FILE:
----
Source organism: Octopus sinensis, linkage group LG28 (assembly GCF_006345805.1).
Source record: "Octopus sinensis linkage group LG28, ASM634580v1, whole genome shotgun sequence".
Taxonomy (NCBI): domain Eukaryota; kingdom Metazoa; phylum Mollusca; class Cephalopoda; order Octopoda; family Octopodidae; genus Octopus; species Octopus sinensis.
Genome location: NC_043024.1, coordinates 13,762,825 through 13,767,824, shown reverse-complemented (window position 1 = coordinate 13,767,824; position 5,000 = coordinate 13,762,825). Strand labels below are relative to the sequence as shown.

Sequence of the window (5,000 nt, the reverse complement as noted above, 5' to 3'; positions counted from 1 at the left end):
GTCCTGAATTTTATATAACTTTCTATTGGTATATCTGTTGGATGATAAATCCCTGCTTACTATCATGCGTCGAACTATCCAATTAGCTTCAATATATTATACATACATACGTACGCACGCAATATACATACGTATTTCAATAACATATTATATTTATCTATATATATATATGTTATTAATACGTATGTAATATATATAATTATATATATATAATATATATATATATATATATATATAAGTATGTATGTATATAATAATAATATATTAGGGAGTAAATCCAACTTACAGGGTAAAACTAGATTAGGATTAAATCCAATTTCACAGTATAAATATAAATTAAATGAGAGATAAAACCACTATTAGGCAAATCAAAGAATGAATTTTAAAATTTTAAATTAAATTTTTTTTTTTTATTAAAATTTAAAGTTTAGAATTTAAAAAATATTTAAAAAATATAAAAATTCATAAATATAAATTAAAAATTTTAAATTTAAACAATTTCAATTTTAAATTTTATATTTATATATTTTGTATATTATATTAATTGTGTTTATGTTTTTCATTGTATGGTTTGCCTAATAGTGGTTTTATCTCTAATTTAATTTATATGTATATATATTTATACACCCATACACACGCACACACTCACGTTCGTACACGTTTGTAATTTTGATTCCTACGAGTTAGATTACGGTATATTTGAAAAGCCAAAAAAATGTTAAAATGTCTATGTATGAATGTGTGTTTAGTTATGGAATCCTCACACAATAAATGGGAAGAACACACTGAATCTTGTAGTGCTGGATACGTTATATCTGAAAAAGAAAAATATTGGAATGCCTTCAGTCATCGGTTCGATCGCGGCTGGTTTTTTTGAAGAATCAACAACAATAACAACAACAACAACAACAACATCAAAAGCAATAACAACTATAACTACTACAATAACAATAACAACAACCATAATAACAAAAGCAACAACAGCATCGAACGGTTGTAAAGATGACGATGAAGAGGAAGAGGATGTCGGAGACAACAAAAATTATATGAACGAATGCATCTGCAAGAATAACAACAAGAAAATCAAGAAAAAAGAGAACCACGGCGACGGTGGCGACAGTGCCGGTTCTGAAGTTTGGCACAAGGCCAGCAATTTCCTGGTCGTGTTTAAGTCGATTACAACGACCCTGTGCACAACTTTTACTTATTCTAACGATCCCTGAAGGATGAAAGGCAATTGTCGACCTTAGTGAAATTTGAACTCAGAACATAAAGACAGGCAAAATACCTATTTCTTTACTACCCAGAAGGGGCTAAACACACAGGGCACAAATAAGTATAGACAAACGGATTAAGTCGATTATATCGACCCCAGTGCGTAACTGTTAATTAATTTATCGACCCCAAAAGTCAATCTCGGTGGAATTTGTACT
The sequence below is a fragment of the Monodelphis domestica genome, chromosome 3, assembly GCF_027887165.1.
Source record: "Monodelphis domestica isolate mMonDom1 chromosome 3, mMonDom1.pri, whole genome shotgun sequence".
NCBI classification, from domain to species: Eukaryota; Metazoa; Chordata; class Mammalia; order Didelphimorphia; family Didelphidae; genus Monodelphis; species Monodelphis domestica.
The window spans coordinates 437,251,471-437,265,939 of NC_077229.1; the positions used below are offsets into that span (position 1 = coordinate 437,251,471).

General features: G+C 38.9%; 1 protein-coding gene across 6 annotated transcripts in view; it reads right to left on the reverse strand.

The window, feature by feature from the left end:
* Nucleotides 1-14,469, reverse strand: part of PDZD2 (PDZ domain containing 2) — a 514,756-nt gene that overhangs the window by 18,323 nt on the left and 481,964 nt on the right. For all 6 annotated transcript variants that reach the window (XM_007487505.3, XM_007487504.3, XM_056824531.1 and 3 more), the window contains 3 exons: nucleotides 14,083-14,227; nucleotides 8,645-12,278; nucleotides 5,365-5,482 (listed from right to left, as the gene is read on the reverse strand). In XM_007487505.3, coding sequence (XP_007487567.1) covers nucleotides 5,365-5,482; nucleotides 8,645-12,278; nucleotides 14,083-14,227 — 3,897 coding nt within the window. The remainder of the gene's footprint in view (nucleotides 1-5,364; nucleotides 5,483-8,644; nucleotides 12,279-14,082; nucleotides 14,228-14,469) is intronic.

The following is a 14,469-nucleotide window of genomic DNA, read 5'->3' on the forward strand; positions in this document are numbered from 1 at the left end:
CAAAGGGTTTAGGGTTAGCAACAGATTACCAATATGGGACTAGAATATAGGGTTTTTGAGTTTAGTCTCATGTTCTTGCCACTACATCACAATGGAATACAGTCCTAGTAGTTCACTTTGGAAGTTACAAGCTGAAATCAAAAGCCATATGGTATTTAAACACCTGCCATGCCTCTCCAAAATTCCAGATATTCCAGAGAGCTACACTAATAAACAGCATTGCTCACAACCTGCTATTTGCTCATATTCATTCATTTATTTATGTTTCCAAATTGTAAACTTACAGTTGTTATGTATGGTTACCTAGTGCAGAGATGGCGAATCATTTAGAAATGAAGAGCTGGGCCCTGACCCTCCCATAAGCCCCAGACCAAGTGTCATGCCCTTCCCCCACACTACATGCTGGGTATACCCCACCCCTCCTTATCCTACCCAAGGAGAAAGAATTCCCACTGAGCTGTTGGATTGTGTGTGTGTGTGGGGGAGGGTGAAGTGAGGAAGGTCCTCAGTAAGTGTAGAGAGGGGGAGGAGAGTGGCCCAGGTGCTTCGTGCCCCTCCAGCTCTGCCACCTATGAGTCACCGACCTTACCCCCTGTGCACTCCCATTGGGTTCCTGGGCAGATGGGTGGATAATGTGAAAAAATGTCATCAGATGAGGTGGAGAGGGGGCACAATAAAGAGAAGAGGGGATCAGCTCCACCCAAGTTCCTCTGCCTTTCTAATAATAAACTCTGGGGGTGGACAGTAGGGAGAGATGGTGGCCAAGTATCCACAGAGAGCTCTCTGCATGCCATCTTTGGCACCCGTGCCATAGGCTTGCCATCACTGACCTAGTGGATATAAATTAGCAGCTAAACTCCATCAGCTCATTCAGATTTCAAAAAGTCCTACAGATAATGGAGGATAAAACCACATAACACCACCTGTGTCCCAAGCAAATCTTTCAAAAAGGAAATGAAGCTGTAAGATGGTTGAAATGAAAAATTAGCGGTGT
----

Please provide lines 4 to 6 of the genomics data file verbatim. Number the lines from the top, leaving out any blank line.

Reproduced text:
Genome location: NC_043024.1, coordinates 13,762,825 through 13,767,824, shown reverse-complemented (window position 1 = coordinate 13,767,824; position 5,000 = coordinate 13,762,825). Strand labels below are relative to the sequence as shown.

Sequence of the window (5,000 nt, the reverse complement as noted above, 5' to 3'; positions counted from 1 at the left end):
GTCCTGAATTTTATATAACTTTCTATTGGTATATCTGTTGGATGATAAATCCCTGCTTACTATCATGCGTCGAACTATCCAATTAGCTTCAATATATTATACATACATACGTACGCACGCAATATACATACGTATTTCAATAACATATTATATTTATCTATATATATATATGTTATTAATACGTATGTAATATATATAATTATATATATATAATATATATATATATATATATATATAAGTATGTATGTATATAATAATAATATATTAGGGAGTAAATCCAACTTACAGGGTAAAACTAGATTAGGATTAAATCCAATTTCACAGTATAAATATAAATTAAATGAGAGATAAAACCACTATTAGGCAAATCAAAGAATGAATTTTAAAATTTTAAATTAAATTTTTTTTTTTTATTAAAATTTAAAGTTTAGAATTTAAAAAATATTTAAAAAATATAAAAATTCATAAATATAAATTAAAAATTTTAAATTTAAACAATTTCAATTTTAAATTTTATATTTATATATTTTGTATATTATATTAATTGTGTTTATGTTTTTCATTGTATGGTTTGCCTAATAGTGGTTTTATCTCTAATTTAATTTATATGTATATATATTTATACACCCATACACACGCACACACTCACGTTCGTACACGTTTGTAATTTTGATTCCTACGAGTTAGATTACGGTATATTTGAAAAGCCAAAAAAATGTTAAAATGTCTATGTATGAATGTGTGTTTAGTTATGGAATCCTCACACAATAAATGGGAAGAACACACTGAATCTTGTAGTGCTGGATACGTTATATCTGAAAAAGAAAAATATTGGAATGCCTTCAGTCATCGGTTCGATCGCGGCTGGTTTTTTTGAAGAATCAACAACAATAACAACAACAACAACAACAACATCAAAAGCAATAACAACTATAACTACTACAATAACAATAACAACAACCATAATAACAAAAGCAACAACAGCATCGAACGGTTGTAAAGATGACGATGAAGAGGAAGAGGATGTCGGAGACAACAAAAATTATATGAACGAATGCATCTGCAAGAATAACAACAAGAAAATCAAGAAAAAAGAGAACCACGGCGACGGTGGCGACAGTGCCGGTTCTGAAGTTTGGCACAAGGCCAGCAATTTCCTGGTCGTGTTTAAGTCGATTACAACGACCCTGTGCACAACTTTTACTTATTCTAACGATCCCTGAAGGATGAAAGGCAATTGTCGACCTTAGTGAAATTTGAACTCAGAACATAAAGACAGGCAAAATACCTATTTCTTTACTACCCAGAAGGGGCTAAACACACAGGGCACAAATAAGTATAGACAAACGGATTAAGTCGATTATATCGACCCCAGTGCGTAACTGTTAATTAATTTATCGACCCCAAAAGTCAATCTCGGTGGAATTTGTACT